MISSOULA — The Montana Department of Corrections has reached a settlement with human rights groups that ends a nearly 30-year-old lawsuit over prison conditions stemming from a deadly 1991 riot at the Montana State Prison in Deer Lodge.
Missoula U.S. Magistrate Judge Jeremiah Lynch signed off on Friday on the settlement brought by the American Civil Liberties Union, the ACLU of Montana, and Civil Rights Education and Enforcement Center. The groups sued the state over what they said were numerous forms of mistreatment of inmates at the prison, including lack of medical care, training, rehabilitation programs and work programs, and failure to comply with the Americans with Disabilities Act.
While a settlement reached in 1995 was found to have improved prisoners’ access to medical care, rehabilitation programs and job training, by 2005 experts monitoring the prison found it remained noncompliant with the ADA. Negotiations over the suit continued for another decade.
Lynch, who was appointed to the bench in 2006, said on Friday that he recalled planning to finish the lawsuit off within a year of taking his post.
“But in the end it’s been a very fair result and you should all be commended,” Lynch told the attorneys for both sides.
The Montana State Prison has been updating its facilities over the years to comply with ADA regulations regarding physical disabilities. Improvements include installing handrails and adding push bars to doors, paving dirt walkways outside emergency exits and installing, in 2011, an elevator that the ACLU says allows disabled prisoners to reach the library and classes on the second floor, which hadn’t been possible since the facility opened in 1979.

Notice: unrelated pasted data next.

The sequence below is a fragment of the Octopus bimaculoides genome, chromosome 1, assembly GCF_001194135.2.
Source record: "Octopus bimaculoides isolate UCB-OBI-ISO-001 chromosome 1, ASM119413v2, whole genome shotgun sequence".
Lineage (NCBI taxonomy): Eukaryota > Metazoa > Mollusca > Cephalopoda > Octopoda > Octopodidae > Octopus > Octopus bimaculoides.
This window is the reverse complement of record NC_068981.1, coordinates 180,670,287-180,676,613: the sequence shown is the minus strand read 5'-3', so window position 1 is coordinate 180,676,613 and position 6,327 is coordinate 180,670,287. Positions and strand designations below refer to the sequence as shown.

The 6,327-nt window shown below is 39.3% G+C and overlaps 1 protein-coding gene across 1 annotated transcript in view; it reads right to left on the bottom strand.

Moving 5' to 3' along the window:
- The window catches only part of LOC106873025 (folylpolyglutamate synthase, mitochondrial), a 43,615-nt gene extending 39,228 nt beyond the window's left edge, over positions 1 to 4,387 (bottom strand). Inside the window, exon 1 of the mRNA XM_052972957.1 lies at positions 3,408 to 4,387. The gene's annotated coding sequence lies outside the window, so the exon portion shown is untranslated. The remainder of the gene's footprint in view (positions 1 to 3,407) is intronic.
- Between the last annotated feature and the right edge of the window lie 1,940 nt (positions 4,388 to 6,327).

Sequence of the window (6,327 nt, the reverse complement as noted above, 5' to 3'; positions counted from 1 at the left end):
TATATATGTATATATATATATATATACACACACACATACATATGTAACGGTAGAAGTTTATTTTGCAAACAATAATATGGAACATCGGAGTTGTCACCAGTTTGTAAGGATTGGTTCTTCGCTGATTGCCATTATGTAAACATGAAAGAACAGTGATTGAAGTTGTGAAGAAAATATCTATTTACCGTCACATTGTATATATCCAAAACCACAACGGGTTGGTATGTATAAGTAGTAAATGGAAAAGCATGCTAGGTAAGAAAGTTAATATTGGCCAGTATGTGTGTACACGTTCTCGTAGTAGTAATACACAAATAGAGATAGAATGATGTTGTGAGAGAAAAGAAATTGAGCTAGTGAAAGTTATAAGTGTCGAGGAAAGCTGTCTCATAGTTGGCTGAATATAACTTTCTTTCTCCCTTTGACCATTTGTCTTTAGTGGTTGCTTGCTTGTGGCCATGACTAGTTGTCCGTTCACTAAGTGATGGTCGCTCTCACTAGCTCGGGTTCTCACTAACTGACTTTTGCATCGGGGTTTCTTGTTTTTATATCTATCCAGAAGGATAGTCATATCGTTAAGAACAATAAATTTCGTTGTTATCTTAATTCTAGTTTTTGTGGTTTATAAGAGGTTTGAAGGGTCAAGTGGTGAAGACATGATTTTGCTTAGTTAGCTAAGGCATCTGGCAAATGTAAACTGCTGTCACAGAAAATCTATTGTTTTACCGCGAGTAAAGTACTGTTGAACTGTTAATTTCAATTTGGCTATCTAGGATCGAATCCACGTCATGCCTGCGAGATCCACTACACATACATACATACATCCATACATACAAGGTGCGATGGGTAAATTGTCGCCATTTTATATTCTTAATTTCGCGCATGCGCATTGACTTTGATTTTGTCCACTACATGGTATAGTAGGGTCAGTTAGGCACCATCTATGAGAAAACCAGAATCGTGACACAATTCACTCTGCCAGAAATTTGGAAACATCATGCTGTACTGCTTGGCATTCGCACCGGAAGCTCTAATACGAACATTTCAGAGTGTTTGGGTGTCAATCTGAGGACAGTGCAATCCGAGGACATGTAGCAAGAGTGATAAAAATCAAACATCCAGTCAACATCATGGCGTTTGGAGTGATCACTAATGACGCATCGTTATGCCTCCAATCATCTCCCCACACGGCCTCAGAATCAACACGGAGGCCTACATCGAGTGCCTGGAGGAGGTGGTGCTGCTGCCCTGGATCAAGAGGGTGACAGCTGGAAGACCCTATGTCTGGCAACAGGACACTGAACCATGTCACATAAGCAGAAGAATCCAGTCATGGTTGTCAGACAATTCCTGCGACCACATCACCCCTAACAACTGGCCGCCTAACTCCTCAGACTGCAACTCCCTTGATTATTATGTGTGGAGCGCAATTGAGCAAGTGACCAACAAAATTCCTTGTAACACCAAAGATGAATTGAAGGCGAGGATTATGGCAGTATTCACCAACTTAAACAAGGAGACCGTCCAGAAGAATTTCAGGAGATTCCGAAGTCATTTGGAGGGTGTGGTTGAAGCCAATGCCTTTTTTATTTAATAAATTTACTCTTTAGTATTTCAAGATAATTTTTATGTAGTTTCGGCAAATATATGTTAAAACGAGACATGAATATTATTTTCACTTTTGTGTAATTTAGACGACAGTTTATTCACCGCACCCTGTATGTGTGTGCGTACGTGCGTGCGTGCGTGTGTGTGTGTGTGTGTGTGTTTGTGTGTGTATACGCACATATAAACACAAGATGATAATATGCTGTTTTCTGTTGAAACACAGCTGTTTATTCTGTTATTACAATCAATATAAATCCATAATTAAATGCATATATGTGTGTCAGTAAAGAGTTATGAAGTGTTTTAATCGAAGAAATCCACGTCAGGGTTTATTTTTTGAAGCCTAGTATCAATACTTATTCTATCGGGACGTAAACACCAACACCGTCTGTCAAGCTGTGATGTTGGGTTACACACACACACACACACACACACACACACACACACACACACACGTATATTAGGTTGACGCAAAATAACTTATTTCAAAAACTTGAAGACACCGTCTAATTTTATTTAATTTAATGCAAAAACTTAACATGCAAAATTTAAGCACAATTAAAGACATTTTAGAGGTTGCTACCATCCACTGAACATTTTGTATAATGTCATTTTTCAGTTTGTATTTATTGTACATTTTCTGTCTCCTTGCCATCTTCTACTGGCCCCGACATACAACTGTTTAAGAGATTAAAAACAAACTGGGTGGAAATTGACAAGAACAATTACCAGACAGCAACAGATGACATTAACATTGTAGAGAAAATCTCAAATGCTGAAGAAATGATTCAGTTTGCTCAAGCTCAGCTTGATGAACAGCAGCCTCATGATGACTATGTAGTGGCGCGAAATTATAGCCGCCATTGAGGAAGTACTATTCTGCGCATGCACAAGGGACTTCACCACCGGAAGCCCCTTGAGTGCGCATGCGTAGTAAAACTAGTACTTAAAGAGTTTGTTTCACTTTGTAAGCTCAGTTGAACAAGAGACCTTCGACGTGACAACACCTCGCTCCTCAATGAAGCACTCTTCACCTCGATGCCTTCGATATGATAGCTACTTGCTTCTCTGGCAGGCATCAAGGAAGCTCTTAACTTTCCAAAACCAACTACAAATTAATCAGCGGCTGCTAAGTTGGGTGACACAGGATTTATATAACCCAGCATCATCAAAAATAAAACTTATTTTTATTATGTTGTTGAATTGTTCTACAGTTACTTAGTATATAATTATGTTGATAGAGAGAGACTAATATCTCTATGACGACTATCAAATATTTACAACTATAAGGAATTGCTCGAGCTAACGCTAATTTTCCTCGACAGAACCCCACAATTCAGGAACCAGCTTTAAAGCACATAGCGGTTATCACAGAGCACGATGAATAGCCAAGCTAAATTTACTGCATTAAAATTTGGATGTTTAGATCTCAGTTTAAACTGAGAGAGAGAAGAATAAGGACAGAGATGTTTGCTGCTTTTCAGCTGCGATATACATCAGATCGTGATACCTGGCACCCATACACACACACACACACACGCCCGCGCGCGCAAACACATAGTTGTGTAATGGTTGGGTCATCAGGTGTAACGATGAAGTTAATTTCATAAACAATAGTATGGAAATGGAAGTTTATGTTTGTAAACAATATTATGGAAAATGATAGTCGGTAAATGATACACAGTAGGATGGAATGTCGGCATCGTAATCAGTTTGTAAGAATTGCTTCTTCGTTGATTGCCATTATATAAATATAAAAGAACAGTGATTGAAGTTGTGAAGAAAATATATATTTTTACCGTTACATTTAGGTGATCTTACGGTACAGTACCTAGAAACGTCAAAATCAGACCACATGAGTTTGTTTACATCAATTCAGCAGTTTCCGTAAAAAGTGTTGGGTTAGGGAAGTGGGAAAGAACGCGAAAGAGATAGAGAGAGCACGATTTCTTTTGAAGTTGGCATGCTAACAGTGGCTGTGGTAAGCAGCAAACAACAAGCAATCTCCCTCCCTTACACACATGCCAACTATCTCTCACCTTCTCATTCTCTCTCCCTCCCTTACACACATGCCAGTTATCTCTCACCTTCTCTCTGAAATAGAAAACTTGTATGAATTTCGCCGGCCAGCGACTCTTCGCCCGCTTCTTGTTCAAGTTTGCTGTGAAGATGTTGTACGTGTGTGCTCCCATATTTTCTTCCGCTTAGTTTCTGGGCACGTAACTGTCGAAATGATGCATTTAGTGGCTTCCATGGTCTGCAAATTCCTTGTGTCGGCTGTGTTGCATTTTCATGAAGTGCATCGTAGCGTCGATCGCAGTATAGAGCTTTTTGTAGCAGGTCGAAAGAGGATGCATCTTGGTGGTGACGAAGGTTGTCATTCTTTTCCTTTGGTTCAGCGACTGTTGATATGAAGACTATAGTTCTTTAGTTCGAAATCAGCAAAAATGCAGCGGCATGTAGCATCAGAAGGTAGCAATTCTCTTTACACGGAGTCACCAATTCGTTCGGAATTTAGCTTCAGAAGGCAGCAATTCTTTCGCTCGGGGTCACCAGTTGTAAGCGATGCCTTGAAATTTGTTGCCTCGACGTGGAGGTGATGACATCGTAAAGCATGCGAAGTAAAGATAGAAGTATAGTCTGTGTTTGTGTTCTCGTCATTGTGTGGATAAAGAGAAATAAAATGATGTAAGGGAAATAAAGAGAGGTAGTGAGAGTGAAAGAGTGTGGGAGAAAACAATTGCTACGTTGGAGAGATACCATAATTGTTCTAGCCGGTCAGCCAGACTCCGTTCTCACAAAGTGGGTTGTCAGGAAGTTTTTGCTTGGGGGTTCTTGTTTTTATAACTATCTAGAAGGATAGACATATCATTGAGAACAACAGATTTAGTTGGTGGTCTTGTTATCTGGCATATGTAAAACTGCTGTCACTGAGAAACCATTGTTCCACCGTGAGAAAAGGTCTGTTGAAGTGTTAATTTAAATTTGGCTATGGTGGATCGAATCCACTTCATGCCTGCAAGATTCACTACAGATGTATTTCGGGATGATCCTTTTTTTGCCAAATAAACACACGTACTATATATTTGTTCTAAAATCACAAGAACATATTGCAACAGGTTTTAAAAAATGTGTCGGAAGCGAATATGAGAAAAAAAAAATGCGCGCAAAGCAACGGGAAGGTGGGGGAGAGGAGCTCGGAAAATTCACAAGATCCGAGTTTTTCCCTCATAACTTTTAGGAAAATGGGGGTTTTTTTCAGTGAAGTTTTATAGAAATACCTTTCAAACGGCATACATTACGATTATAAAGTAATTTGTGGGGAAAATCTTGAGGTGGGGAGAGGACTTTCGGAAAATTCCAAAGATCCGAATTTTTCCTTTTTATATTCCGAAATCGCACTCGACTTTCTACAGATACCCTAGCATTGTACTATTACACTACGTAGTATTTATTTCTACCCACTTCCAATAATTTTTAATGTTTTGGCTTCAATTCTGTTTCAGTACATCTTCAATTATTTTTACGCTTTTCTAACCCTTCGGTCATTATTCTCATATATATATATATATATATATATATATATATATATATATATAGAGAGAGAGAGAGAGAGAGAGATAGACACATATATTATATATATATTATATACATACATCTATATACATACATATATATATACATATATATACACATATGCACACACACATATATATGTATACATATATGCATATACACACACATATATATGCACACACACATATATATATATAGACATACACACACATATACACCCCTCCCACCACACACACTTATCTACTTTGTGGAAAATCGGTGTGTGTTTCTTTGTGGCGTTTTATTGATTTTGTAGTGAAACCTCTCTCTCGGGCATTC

While barriers to equal access still exist, Montana ACLU legal director Alex Rate said he hopes the settlement will take them down.
“I’m cautiously optimistic based on MSP’s work so far getting the prison up to code,” Rate said Thursday after a visit to the prison, where he met with disabled inmates.
More difficult than drilling handrails into the walls is changing prison policies on how mentally disabled inmates are treated, which Rate said will be a costly and absolutely necessary process. Rate said these inmates need treatment, not punishment, and need equal access to the treatment programs prisoners must complete to qualify for parole.
“Any ADA claim is all about levelling the playing field,” Rate said.
ACLU and ADA experts will have access to Montana State Prison for the next two years to ensure the prison is in compliance with the settlement. Rate said the settlement took so long to play out because of the years of work necessary to show the prison’s flaws, including numerous investigations and site visits by experts, the long negotiations required for policy changes, and the Montana Legislature’s chronic underfunding of the prison.
Interim prison Warden Jim Salmonsen, who was present in the courtroom Friday, said that while the settlement was a move in the right direction, the prison’s lack of funding makes improvements difficult. Salmonsen cited the announcement Thursday that the state hospital for ill and elderly prisoners in Lewistown will close before August, saving the state $2.7 million.
“It’s not good,” Salmonsen said of the budget, “it’s never too good.”
Salmonsen replaced Warden Michael Fletcher this January after Fletcher was fired by the Department of Corrections for undisclosed reasons less than a year after replacing Warden Leroy Kirkegard, who retired in April 2017.
Hunter Pauli is a freelance reporter based out of Missoula. He has reported for the Montana Standard in Butte, the Missoula Independent and the Montana Native News Project. This article was originally published on the Montana Free Press.